The federal judge who approved the search warrant for former President Donald Trump’s Mar-a-Lago estate has scheduled a Thursday hearing on media requests to unseal the affidavit used to justify the FBI’s search.
U.S. Magistrate Judge Bruce Reinhart on Tuesday set a hearing for media outlets and other groups to make their case for publicly releasing the affidavit. The Justice Department has opposed its release and will argue against its disclosure.
While the search warrant and other documents related to last week’s raid at Mr. Trump’s residence have been released, Mr. Trump and his allies have demanded the Justice Department release the affidavit, which details the reasons the warrant itself was granted.
The affidavit would lay out details about the investigation of Mr. Trump, including why prosecutors thought evidence of a crime could be found at Mar-a-Lago and why they needed to execute a search now.
“Where’s the affidavit? We still need to see the affidavit,” tweeted Sen. Lindsay Graham, South Carolina Republican.
On Monday, Justice Department lawyers insisted releasing the affidavit would jeopardize its investigation and damage the reputations of those involved.
“Even when the public is already aware of the general nature of the investigation, revealing the specific contents of a search warrant affidavit could alter the investigation’s trajectory, reveal ongoing and future investigative efforts, and undermine agents’ ability to collect evidence or obtain truthful testimony,” the Justice Department said in a court filing.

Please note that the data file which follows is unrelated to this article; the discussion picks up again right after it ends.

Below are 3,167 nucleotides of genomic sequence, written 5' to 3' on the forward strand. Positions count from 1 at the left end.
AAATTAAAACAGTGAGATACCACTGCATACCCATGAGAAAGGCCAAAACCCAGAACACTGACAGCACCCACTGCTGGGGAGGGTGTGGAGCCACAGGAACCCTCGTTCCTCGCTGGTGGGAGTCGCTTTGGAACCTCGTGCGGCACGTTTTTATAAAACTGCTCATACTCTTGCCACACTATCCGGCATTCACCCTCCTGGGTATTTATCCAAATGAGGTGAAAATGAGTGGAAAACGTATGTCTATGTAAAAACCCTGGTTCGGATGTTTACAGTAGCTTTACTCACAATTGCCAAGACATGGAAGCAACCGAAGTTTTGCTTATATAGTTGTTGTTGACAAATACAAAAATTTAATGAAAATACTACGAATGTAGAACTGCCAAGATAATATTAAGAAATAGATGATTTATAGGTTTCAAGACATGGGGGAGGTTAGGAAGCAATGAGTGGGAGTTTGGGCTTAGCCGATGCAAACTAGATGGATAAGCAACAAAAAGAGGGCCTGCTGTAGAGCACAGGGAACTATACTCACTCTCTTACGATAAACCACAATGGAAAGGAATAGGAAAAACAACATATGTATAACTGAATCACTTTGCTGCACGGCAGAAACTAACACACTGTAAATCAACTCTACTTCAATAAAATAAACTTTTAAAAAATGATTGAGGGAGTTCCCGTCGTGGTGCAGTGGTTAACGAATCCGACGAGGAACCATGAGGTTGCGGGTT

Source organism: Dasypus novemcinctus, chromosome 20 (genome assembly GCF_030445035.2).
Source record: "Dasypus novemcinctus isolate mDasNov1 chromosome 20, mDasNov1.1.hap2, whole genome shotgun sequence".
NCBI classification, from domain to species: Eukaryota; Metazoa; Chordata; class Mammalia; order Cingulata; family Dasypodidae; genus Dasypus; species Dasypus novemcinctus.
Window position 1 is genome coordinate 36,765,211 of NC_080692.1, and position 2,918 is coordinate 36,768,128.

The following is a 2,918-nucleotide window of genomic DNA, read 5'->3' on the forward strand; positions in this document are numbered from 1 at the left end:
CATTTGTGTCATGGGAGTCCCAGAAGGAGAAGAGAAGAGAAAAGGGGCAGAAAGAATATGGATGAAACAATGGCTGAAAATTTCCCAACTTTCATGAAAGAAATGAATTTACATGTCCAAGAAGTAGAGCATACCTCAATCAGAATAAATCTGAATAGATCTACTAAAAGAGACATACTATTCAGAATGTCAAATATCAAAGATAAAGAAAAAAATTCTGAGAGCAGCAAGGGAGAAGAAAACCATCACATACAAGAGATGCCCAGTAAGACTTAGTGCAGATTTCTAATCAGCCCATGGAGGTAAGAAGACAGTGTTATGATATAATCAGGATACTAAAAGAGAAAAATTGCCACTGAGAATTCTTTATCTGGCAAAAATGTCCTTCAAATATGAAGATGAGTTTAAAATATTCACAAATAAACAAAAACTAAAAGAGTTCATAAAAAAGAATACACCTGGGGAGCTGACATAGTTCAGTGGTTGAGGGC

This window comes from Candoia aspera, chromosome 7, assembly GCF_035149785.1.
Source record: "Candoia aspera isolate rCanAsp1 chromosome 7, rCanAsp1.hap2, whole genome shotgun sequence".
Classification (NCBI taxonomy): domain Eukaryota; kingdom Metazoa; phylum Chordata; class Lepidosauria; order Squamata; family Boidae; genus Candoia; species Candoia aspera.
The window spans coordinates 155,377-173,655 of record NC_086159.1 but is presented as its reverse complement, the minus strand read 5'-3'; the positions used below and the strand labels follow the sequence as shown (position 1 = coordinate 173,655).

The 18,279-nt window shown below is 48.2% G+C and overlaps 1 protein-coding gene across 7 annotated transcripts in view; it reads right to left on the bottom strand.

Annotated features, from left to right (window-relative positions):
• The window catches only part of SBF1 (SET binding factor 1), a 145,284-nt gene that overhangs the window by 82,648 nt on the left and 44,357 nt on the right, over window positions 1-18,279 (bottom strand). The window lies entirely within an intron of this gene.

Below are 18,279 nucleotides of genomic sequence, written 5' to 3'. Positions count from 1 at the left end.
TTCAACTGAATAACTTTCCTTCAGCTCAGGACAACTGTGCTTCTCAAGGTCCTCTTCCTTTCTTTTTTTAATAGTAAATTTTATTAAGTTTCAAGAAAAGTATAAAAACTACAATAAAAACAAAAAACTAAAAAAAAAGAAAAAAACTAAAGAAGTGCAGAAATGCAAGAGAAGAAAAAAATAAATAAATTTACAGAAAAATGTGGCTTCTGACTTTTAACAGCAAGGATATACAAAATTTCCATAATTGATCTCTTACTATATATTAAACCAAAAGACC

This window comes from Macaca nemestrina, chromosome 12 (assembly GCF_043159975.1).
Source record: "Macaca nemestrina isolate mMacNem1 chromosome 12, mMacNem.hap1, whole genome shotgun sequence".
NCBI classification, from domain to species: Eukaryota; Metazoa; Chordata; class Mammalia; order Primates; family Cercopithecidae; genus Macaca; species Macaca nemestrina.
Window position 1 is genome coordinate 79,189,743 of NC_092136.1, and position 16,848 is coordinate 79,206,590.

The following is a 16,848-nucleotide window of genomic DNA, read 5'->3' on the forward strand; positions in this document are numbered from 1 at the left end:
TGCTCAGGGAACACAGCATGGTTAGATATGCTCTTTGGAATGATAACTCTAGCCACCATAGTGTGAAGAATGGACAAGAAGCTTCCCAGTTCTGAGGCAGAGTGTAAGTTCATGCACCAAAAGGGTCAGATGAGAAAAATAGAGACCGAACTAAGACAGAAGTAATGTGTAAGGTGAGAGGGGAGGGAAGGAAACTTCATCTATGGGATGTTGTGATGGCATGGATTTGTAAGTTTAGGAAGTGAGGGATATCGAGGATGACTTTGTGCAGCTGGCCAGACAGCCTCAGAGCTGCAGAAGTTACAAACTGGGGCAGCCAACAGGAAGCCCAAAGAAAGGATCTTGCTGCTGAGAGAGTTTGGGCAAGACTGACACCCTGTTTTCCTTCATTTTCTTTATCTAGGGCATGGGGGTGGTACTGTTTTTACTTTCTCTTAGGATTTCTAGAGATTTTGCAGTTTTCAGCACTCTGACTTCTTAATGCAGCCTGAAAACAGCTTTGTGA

“In addition to the implications for the investigation, the release of this type of investigative material could have ‘devastating consequences’ for the reputations and rights of individuals whose actions and statements are described,” the department continued.
Mr. Trump has called for the affidavit’s release.
“In the interest of TRANSPARENCY, I call for the immediate release of the completely Unredacted Affidavit pertaining to this horrible and shocking BREAK-IN,” he wrote in a post on his Truth Social platform.
He also demanded Judge Reinhart recuse himself from deciding whether to release the affidavit because he approved the search warrant.
The Justice Department released a copy of the warrant Friday leading to the search, revealing that agents seized 11 sets of classified documents among roughly 28 boxes removed from the estate during their highly publicized search earlier last week.
In releasing the warrant, the Justice Department also revealed that Mr. Trump was under investigation for violations of the Espionage Act, a World War I-era law that bars the unauthorized retention of national security information.
The law makes it a crime to destroy or hide federal government documents or unlawfully remove government materials.
Anyone convicted of violating the statute could face a $10,000 fine and up to 20 years in prison.
• Jeff Mordock can be reached at firstname.lastname@example.org.
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